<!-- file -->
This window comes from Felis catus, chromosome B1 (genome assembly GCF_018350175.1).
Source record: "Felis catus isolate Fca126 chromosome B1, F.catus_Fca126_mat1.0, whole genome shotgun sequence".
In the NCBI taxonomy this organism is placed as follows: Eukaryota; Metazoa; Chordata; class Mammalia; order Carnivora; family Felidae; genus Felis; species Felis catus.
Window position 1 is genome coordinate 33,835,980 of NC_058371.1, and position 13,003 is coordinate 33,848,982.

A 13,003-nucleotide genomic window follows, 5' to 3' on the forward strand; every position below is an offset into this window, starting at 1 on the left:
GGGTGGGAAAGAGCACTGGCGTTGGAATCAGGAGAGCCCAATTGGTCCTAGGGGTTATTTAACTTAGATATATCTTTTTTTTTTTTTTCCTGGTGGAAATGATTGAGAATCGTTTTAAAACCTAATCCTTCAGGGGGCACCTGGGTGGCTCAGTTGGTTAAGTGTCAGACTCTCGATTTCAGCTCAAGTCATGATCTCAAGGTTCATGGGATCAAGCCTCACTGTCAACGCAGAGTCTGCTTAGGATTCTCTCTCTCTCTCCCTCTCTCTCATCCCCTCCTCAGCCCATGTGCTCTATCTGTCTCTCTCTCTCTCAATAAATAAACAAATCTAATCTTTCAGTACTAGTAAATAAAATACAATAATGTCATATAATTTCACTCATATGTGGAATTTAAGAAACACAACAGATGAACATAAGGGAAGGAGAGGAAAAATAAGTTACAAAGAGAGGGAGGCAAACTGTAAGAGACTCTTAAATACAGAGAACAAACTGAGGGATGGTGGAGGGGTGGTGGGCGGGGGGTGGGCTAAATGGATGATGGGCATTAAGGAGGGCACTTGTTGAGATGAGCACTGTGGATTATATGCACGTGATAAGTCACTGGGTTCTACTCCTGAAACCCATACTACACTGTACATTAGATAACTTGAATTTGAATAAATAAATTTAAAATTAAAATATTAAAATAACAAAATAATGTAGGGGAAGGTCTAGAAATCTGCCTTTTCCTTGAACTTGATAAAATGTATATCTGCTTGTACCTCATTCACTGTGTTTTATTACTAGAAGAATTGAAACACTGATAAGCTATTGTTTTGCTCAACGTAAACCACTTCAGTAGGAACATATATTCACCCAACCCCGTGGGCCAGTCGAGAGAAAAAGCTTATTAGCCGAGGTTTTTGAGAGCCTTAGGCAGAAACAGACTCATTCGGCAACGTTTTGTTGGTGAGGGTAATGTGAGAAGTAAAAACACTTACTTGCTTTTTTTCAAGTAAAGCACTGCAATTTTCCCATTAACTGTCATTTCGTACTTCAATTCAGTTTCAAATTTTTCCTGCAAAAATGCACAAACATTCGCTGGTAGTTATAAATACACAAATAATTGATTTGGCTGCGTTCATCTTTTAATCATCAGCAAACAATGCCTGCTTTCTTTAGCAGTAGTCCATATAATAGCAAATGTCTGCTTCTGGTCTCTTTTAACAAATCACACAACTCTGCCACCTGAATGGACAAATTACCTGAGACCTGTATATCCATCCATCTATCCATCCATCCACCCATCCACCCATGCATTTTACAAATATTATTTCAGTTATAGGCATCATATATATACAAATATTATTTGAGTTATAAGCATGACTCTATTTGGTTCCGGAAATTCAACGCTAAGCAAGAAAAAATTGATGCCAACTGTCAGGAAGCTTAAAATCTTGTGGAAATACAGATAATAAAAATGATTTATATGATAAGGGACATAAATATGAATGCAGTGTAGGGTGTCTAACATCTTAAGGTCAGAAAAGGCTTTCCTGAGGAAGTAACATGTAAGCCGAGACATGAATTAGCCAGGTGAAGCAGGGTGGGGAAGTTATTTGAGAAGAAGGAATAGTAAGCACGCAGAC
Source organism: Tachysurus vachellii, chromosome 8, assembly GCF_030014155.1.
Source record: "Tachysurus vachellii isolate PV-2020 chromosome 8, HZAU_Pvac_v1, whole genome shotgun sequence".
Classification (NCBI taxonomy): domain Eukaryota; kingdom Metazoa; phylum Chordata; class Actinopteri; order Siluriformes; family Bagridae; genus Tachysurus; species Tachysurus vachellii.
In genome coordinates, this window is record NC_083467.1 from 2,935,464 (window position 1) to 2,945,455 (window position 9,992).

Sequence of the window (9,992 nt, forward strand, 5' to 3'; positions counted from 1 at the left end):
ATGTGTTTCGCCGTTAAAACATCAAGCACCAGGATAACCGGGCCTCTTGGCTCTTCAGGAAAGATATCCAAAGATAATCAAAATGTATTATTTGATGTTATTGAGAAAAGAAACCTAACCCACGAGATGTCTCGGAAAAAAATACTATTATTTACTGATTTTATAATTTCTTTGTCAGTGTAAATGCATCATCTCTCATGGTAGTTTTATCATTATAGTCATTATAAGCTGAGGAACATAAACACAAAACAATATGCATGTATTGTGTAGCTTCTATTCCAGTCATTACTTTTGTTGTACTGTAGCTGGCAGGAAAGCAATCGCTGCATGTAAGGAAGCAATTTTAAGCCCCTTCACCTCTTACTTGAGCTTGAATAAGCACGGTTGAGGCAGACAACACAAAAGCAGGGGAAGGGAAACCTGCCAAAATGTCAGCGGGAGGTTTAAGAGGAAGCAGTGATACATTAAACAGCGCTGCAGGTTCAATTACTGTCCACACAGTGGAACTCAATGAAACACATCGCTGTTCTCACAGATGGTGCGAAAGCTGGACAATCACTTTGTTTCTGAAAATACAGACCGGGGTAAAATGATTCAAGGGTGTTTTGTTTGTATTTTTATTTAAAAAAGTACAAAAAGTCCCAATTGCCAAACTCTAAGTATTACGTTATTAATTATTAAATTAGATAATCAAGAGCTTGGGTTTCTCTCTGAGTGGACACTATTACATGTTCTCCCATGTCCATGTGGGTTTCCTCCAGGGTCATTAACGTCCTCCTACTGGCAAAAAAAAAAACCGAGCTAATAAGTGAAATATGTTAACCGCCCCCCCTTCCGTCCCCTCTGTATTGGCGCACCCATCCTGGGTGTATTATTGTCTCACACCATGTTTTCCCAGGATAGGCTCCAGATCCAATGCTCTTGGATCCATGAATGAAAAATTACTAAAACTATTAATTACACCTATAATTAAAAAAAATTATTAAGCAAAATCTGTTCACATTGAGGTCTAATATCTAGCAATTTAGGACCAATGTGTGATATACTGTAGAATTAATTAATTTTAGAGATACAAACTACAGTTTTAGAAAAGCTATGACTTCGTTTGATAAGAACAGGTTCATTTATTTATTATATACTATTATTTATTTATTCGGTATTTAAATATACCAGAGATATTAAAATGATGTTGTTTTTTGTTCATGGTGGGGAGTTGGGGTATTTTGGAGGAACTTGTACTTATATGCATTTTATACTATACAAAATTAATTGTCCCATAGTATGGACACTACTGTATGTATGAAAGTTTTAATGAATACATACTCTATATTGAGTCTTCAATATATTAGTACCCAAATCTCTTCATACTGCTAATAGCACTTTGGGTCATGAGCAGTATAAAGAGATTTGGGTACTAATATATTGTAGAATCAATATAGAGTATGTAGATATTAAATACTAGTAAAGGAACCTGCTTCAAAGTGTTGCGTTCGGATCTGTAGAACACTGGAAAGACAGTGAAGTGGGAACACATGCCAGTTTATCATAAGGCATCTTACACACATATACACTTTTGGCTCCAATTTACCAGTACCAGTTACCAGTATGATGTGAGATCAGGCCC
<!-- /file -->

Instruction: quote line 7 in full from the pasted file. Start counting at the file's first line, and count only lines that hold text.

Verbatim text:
Source organism: Tachysurus vachellii, chromosome 8, assembly GCF_030014155.1.